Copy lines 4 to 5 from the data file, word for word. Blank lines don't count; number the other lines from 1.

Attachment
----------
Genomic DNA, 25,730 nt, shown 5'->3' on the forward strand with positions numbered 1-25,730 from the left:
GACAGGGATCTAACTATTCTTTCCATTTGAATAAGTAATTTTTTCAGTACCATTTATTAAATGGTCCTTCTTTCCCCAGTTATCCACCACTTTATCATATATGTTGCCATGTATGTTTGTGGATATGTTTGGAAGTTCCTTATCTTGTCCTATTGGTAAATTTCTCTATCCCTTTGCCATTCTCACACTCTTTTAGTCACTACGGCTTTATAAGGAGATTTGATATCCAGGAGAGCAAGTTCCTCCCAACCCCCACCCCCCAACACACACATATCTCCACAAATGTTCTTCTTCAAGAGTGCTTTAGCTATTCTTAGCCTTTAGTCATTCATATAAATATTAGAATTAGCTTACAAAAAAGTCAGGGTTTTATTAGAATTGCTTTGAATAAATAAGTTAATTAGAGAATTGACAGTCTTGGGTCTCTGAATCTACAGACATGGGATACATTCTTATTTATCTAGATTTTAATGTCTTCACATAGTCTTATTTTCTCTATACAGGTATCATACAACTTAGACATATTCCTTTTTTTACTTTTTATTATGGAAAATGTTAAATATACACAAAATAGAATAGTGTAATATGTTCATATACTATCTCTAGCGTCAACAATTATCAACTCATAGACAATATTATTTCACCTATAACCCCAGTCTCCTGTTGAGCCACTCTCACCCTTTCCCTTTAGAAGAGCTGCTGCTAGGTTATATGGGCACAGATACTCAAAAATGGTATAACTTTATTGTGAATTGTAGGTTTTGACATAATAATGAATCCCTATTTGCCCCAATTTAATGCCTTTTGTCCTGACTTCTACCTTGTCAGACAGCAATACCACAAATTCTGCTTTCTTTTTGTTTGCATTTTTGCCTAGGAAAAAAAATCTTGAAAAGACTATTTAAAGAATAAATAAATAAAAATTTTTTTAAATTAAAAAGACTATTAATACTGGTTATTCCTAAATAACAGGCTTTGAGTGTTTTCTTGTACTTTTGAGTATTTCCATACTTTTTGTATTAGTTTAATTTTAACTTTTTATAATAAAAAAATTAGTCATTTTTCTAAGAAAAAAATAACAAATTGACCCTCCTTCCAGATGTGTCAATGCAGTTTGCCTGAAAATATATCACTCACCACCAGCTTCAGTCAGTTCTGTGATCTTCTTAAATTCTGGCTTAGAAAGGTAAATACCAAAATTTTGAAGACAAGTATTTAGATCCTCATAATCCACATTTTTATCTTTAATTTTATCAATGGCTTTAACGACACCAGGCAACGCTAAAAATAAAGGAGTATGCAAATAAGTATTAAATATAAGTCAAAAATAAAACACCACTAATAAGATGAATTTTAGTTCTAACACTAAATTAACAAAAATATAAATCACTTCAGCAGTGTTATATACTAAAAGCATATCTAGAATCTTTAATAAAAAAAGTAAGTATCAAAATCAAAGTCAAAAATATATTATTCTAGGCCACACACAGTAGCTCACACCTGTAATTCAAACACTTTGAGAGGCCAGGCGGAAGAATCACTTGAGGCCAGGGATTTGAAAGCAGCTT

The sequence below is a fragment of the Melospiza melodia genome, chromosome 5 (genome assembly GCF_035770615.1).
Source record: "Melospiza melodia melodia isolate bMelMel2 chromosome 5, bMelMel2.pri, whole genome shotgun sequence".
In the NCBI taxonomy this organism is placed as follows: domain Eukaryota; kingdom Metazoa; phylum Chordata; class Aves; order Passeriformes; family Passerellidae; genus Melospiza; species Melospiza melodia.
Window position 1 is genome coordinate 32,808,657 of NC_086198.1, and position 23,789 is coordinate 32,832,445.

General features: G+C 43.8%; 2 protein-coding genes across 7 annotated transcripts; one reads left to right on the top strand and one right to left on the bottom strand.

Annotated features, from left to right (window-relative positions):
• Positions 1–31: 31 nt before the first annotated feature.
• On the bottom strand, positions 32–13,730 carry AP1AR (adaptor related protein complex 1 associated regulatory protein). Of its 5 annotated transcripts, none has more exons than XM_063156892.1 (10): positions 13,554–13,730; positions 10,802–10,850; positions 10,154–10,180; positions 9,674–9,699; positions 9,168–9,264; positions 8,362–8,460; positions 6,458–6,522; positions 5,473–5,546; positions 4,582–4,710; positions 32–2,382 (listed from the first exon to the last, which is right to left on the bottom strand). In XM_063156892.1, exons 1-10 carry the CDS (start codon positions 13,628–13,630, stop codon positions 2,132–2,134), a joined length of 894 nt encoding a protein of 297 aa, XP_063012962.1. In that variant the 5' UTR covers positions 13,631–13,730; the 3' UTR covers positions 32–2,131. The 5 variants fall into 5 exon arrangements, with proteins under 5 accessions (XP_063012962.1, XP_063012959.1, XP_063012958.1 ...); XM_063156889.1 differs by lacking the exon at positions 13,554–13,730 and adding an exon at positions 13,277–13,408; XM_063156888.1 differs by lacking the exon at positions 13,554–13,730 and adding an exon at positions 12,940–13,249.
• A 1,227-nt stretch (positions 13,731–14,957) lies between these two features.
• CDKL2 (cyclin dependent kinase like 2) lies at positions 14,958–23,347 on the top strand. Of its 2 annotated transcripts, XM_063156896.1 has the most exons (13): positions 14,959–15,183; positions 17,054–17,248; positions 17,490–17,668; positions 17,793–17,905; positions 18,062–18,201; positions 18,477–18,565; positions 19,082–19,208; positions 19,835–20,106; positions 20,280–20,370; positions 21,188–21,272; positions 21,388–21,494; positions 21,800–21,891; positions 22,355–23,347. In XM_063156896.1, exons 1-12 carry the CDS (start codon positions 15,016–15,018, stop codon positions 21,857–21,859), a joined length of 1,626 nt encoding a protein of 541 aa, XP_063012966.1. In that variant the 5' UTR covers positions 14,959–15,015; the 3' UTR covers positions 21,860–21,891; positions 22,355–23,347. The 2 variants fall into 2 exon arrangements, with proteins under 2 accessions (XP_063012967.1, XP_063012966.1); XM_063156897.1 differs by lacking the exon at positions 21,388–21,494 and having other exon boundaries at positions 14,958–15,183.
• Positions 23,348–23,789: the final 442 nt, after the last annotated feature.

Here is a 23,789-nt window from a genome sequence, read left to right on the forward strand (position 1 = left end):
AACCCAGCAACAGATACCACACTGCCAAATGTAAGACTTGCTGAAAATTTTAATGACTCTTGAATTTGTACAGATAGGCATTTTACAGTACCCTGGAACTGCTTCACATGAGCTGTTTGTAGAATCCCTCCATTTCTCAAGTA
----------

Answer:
Source record: "Melospiza melodia melodia isolate bMelMel2 chromosome 5, bMelMel2.pri, whole genome shotgun sequence".
In the NCBI taxonomy this organism is placed as follows: domain Eukaryota; kingdom Metazoa; phylum Chordata; class Aves; order Passeriformes; family Passerellidae; genus Melospiza; species Melospiza melodia.